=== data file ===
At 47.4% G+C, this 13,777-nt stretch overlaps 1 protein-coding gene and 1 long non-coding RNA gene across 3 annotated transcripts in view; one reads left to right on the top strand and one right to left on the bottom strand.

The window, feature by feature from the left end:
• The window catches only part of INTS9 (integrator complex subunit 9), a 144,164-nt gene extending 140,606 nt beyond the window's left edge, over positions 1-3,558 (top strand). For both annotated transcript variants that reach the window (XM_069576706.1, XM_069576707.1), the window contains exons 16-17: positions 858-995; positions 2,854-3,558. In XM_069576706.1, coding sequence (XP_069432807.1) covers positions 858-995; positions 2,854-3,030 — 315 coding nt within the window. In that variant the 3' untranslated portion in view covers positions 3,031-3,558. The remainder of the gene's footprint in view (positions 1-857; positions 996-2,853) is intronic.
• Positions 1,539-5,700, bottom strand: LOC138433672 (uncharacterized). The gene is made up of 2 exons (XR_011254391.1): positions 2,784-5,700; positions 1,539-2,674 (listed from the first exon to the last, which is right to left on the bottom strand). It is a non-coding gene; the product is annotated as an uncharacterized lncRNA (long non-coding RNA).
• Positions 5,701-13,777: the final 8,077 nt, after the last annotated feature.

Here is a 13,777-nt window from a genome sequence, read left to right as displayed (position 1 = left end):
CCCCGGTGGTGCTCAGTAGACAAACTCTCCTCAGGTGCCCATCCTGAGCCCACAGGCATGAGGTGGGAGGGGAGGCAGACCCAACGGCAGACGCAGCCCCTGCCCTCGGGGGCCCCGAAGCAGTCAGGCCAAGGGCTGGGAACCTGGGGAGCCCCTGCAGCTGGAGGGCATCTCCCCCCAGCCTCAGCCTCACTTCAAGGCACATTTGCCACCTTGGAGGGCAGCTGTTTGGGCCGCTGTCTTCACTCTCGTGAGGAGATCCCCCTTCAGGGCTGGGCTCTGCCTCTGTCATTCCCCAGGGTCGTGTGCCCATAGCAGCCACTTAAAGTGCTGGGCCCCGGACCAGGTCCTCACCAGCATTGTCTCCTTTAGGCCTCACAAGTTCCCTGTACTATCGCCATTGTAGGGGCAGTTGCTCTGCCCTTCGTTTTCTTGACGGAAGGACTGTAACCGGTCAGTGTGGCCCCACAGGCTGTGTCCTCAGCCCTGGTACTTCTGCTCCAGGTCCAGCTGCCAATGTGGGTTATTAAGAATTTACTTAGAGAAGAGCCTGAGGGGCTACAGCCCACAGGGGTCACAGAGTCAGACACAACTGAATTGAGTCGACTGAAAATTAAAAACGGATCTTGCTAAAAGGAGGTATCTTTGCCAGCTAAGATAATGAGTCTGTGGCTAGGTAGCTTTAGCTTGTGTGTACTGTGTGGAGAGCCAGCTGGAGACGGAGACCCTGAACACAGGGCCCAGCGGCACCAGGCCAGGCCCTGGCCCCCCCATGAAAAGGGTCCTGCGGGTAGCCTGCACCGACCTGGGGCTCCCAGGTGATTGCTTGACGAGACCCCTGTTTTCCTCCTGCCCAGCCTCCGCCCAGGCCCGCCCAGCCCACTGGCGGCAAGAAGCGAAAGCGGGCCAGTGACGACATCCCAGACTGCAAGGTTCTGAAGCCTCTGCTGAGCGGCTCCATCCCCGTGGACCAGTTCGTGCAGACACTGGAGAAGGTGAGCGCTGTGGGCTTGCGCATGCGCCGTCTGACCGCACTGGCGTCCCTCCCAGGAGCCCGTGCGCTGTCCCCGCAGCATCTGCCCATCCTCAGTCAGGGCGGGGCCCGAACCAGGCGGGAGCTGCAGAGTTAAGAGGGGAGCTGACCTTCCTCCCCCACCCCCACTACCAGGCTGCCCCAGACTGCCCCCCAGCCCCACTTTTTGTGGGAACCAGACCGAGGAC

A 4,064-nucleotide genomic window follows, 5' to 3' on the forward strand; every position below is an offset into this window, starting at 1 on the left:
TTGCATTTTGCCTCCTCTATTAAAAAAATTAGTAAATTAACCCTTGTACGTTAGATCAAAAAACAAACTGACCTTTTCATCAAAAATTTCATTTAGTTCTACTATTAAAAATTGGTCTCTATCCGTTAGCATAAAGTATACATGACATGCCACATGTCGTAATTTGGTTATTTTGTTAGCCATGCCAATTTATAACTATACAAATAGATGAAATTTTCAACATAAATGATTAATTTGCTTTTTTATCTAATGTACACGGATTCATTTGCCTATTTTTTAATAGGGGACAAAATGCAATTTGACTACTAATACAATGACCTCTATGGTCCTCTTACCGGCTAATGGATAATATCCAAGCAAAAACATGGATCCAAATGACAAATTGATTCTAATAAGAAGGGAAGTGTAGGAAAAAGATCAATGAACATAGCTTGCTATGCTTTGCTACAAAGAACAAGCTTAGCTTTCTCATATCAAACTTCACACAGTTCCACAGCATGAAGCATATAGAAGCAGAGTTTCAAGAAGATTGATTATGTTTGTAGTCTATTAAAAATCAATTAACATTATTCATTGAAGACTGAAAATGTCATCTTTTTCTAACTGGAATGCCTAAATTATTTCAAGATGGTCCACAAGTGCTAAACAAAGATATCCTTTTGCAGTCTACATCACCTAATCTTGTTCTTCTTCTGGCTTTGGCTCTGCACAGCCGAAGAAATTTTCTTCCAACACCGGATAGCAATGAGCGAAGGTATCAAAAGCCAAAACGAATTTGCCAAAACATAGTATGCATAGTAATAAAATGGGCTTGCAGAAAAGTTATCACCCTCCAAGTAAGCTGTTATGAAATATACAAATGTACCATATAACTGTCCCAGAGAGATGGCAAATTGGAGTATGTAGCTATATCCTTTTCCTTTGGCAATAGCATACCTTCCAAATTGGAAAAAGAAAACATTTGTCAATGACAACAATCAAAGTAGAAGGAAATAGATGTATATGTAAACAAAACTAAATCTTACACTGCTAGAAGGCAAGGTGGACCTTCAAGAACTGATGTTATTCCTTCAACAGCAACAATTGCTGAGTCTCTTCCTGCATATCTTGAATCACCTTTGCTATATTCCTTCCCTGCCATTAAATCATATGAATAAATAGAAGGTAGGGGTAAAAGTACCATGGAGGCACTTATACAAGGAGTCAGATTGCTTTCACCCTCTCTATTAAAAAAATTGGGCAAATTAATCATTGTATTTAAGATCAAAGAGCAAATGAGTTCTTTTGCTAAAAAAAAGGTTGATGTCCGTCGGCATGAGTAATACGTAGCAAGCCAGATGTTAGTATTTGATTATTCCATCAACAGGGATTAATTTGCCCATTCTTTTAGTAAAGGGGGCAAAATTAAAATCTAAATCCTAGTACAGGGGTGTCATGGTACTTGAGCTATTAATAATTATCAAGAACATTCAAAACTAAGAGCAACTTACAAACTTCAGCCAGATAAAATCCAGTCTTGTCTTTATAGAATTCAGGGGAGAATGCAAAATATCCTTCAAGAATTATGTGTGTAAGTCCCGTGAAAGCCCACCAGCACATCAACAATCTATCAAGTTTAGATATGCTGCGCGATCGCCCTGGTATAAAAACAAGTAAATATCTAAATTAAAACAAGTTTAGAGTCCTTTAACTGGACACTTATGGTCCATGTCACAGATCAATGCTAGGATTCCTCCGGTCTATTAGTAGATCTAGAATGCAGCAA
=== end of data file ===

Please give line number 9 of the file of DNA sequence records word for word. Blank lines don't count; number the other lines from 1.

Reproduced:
TTGCATTTTGCCTCCTCTATTAAAAAAATTAGTAAATTAACCCTTGTACGTTAGATCAAAAAACAAACTGACCTTTTCATCAAAAATTTCATTTAGTTCTACTATTAAAAATTGGTCTCTATCCGTTAGCATAAAGTATACATGACATGCCACATGTCGTAATTTGGTTATTTTGTTAGCCATGCCAATTTATAACTATACAAATAGATGAAATTTTCAACATAAATGATTAATTTGCTTTTTTATCTAATGTACACGGATTCATTTGCCTATTTTTTAATAGGGGACAAAATGCAATTTGACTACTAATACAATGACCTCTATGGTCCTCTTACCGGCTAATGGATAATATCCAAGCAAAAACATGGATCCAAATGACAAATTGATTCTAATAAGAAGGGAAGTGTAGGAAAAAGATCAATGAACATAGCTTGCTATGCTTTGCTACAAAGAACAAGCTTAGCTTTCTCATATCAAACTTCACACAGTTCCACAGCATGAAGCATATAGAAGCAGAGTTTCAAGAAGATTGATTATGTTTGTAGTCTATTAAAAATCAATTAACATTATTCATTGAAGACTGAAAATGTCATCTTTTTCTAACTGGAATGCCTAAATTATTTCAAGATGGTCCACAAGTGCTAAACAAAGATATCCTTTTGCAGTCTACATCACCTAATCTTGTTCTTCTTCTGGCTTTGGCTCTGCACAGCCGAAGAAATTTTCTTCCAACACCGGATAGCAATGAGCGAAGGTATCAAAAGCCAAAACGAATTTGCCAAAACATAGTATGCATAGTAATAAAATGGGCTTGCAGAAAAGTTATCACCCTCCAAGTAAGCTGTTATGAAATATACAAATGTACCATATAACTGTCCCAGAGAGATGGCAAATTGGAGTATGTAGCTATATCCTTTTCCTTTGGCAATAGCATACCTTCCAAATTGGAAAAAGAAAACATTTGTCAATGACAACAATCAAAGTAGAAGGAAATAGATGTATATGTAAACAAAACTAAATCTTACACTGCTAGAAGGCAAGGTGGACCTTCAAGAACTGATGTTATTCCTTCAACAGCAACAATTGCTGAGTCTCTTCCTGCATATCTTGAATCACCTTTGCTATATTCCTTCCCTGCCATTAAATCATATGAATAAATAGAAGGTAGGGGTAAAAGTACCATGGAGGCACTTATACAAGGAGTCAGATTGCTTTCACCCTCTCTATTAAAAAAATTGGGCAAATTAATCATTGTATTTAAGATCAAAGAGCAAATGAGTTCTTTTGCTAAAAAAAAGGTTGATGTCCGTCGGCATGAGTAATACGTAGCAAGCCAGATGTTAGTATTTGATTATTCCATCAACAGGGATTAATTTGCCCATTCTTTTAGTAAAGGGGGCAAAATTAAAATCTAAATCCTAGTACAGGGGTGTCATGGTACTTGAGCTATTAATAATTATCAAGAACATTCAAAACTAAGAGCAACTTACAAACTTCAGCCAGATAAAATCCAGTCTTGTCTTTATAGAATTCAGGGGAGAATGCAAAATATCCTTCAAGAATTATGTGTGTAAGTCCCGTGAAAGCCCACCAGCACATCAACAATCTATCAAGTTTAGATATGCTGCGCGATCGCCCTGGTATAAAAACAAGTAAATATCTAAATTAAAACAAGTTTAGAGTCCTTTAACTGGACACTTATGGTCCATGTCACAGATCAATGCTAGGATTCCTCCGGTCTATTAGTAGATCTAGAATGCAGCAA